Oscar De La Hoya takes aim at 'complete nonsense' of postfight reaction in open letter

Atlas: GGG won the fight (1:36)

Teddy Atlas breaks down what Gennady Golovkin did well as the larger fighter and how he should have come away victorious. (1:36)

Golden Boy Promotions CEO Oscar De La Hoya spent Monday taking a victory lap after his star fighter Canelo Alvarez narrowly outpointed Gennady Golovkin to win the unified middleweight world championship in the year's biggest fight on Saturday night at the T-Mobile Arena in Las Vegas.

But De La Hoya was also a bit annoyed about some of the postfight reaction and addressed it in what he called "An Open Letter to Fight Fans," sent to media.

"On the night of Saturday, September 15, fans were set to be treated to what sports should be all about: the two best athletes in a sport squaring off against each other with the winner earning the title of the best in the business. This kind of an event -- where an individual can be called the best in any sport -- is truly rare," De La Hoya wrote. "Not only did the fight itself deliver all that was promised, against all kinds of pressure, Canelo Alvarez gave the performance of his lifetime to secure the unified middleweight championship of the world.

"Unfairly criticized for not fighting 'Mexican' enough in the first fight, he kept Gennady Golovkin on his [heels] all night, taking the action to the 'boogeyman of boxing,' walking him down and controlling the pace. Repeatedly ravaged for two positive drug tests that showed minor traces of clenbuterol -- a common occurrence in Mexico due to the contamination of beef across the country -- Canelo submitted to more than 20 drug tests in the lead up to the fight and passed them all with flying colors.

"Saddled with a judge's card of a year ago that he had nothing to do with; the pressure of millions of fans watching; and what many were describing as a must-win to stay relevant, Canelo delivered a near-flawless fight."

Alvarez (50-1-2, 34 KOs), 28, won the fast-paced fight by majority decision -- 115-113, 115-113 and 114-114 -- in a rematch of a highly controversial draw with GGG last September that most had Golovkin winning.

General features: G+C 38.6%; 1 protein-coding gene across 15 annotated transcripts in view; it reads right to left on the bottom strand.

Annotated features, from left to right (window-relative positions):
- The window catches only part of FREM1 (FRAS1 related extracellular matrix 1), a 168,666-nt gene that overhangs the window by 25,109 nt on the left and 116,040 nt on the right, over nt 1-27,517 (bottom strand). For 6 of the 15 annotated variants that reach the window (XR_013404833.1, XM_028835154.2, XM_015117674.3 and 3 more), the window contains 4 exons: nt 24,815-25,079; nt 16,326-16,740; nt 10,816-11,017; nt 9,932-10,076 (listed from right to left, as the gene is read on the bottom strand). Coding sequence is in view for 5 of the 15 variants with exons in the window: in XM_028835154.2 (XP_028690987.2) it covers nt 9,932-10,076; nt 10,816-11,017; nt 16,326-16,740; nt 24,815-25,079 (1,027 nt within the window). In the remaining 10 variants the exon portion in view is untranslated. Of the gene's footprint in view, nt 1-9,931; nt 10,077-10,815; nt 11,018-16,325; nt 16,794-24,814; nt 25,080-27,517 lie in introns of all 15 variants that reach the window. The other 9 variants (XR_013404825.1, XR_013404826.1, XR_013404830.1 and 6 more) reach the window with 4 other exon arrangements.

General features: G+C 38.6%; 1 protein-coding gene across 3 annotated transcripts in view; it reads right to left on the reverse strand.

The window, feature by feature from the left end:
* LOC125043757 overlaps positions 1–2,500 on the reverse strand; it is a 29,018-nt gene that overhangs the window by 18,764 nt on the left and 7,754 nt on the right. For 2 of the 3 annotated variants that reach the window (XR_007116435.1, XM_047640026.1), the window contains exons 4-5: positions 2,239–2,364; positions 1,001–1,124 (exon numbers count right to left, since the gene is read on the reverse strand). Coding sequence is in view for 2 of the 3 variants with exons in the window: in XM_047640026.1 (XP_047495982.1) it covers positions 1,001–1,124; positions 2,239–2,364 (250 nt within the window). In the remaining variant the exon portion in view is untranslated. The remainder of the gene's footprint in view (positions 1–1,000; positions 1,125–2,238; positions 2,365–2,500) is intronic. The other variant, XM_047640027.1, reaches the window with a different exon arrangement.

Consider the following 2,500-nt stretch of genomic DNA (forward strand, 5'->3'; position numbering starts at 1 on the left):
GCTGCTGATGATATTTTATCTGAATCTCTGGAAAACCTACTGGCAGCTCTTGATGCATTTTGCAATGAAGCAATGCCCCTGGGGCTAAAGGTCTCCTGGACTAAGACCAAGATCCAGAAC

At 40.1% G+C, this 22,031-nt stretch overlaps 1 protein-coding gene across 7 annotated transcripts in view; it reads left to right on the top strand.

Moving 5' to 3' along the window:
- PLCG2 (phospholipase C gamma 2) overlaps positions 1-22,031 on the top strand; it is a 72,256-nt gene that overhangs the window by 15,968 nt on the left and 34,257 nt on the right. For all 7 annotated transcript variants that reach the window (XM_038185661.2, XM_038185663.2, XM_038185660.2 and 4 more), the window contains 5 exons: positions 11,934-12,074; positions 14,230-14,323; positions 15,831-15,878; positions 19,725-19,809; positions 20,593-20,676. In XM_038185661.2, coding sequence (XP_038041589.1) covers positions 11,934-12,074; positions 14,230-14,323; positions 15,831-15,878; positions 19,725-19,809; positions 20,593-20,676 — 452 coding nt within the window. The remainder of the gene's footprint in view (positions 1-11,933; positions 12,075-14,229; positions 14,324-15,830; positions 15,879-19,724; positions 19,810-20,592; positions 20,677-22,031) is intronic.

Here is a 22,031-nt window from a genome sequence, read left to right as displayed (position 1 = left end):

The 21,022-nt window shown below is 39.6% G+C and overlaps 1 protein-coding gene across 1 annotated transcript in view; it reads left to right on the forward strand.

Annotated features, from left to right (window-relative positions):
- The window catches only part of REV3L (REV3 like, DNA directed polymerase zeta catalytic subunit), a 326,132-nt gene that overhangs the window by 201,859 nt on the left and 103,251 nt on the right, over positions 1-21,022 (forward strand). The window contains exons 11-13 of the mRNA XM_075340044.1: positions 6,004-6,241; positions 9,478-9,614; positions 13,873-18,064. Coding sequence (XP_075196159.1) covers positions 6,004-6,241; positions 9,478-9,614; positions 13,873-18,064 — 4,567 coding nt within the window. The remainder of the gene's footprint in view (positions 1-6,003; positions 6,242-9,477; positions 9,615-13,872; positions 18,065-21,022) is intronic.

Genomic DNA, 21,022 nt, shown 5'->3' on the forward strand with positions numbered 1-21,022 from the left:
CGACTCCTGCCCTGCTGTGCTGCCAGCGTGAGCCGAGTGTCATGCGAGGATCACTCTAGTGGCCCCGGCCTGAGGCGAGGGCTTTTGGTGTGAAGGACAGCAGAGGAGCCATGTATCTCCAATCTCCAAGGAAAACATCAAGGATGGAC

De La Hoya, however, was unhappy with some of the reactions to Saturday's fight.

"And yet, it wouldn't be boxing if thousands of keyboard warriors weren't talking (or tweeting) complete nonsense in the hours and days after Canelo began to cement his legacy as an all-time great fighter," De La Hoya wrote. "Many have told me to ignore the haters; that I'll never win. But while I know I won't convince many of them, allowing them to even partly soil what was a certain fight of the year; a mega event seen by millions of people; and a virtuoso performance by boxing's (marquee) fighter would do a disservice to the sport I love."

De La Hoya singled out various assertions and criticisms he has heard or read about and responded to what he called "absurd comments."

Of the accusation that Golden Boy paid the judges to fix the fight: "Though I don't think this deserves response, here are the facts: The three judges were chosen by the Nevada State Athletic Commission. Given the result of the first fight, NSAC was under a lot of scrutiny to come up with the fairest group of judges possible. For the first time I know of, GBP and team GGG were even allowed to approve a pool of judges. They saw what everyone else did; a close, competitive fight and scored it exactly that way."

De La Hoya also downplayed the fact that Golovkin (38-1-1, 34 KOs), 36, according to CompuBox statistics (which have no official role in scoring the bout), landed more punches than Alvarez over the 12-round battle: 234-202.

"If landed punches were the difference between winning or losing a boxing match, we would have an incredibly different and less interesting sport," he said. "Clean punching, ring generalship, effective aggressiveness and defense are what the judges are looking for in determining the winner of a round. I'm obviously a promoter, but in the four areas that actually count in judging, I can't find one where GGG was the victor."

De La Hoya also took exception with comments from Golovkin promoter Tom Loeffler that his fighter doesn't know if he can win a decision in Las Vegas, the same site as last year's draw. Golovkin has fought in Las Vegas twice, coming up with a draw and a loss in fights many thought he clearly won. The loss to Alvarez ended Golovkin's eight-year, 160-pound title reign at 20 consecutive defenses, leaving him with a share of the all-time division record with Bernard Hopkins, one of Alvarez's promoters as a Golden Boy partner.

"Perhaps Tom is just looking to make GGG feel better, but regardless this is maybe the most disappointing comment, because it comes from someone who knows the sport," De La Hoya wrote. "Of course, GGG can win a decision in Vegas. But 22,000 people aren't going to crowd into the T-Mobile to watch Golovkin fight and blast out the likes of Dominic Wade, Willie Monroe Jr., or Vanes Martirosyan. He is going to need to fight a higher level of competition -- and then fight better than that opponent -- to earn a victory.

"While everyone is entitled to his or her opinion (especially in boxing), let's take a moment to appreciate what Canelo and GGG gave us on Saturday night and work towards doing it more often for the sake of the sport we all love so much."